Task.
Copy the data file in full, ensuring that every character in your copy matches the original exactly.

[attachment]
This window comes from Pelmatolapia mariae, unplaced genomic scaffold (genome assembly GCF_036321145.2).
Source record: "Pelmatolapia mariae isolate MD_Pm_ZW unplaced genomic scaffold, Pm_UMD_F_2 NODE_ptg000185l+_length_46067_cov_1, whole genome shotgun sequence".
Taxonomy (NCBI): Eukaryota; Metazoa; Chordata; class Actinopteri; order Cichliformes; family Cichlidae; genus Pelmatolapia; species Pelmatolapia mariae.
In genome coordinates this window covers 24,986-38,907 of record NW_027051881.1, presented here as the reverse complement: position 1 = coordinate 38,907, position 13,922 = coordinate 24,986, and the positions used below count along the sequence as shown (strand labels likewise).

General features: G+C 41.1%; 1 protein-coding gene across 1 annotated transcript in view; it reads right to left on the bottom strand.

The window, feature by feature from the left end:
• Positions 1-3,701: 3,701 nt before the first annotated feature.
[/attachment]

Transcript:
This window comes from Pelmatolapia mariae, unplaced genomic scaffold (genome assembly GCF_036321145.2).
Source record: "Pelmatolapia mariae isolate MD_Pm_ZW unplaced genomic scaffold, Pm_UMD_F_2 NODE_ptg000185l+_length_46067_cov_1, whole genome shotgun sequence".
Taxonomy (NCBI): Eukaryota; Metazoa; Chordata; class Actinopteri; order Cichliformes; family Cichlidae; genus Pelmatolapia; species Pelmatolapia mariae.
In genome coordinates this window covers 24,986-38,907 of record NW_027051881.1, presented here as the reverse complement: position 1 = coordinate 38,907, position 13,922 = coordinate 24,986, and the positions used below count along the sequence as shown (strand labels likewise).

General features: G+C 41.1%; 1 protein-coding gene across 1 annotated transcript in view; it reads right to left on the bottom strand.

The window, feature by feature from the left end:
• Positions 1-3,701: 3,701 nt before the first annotated feature.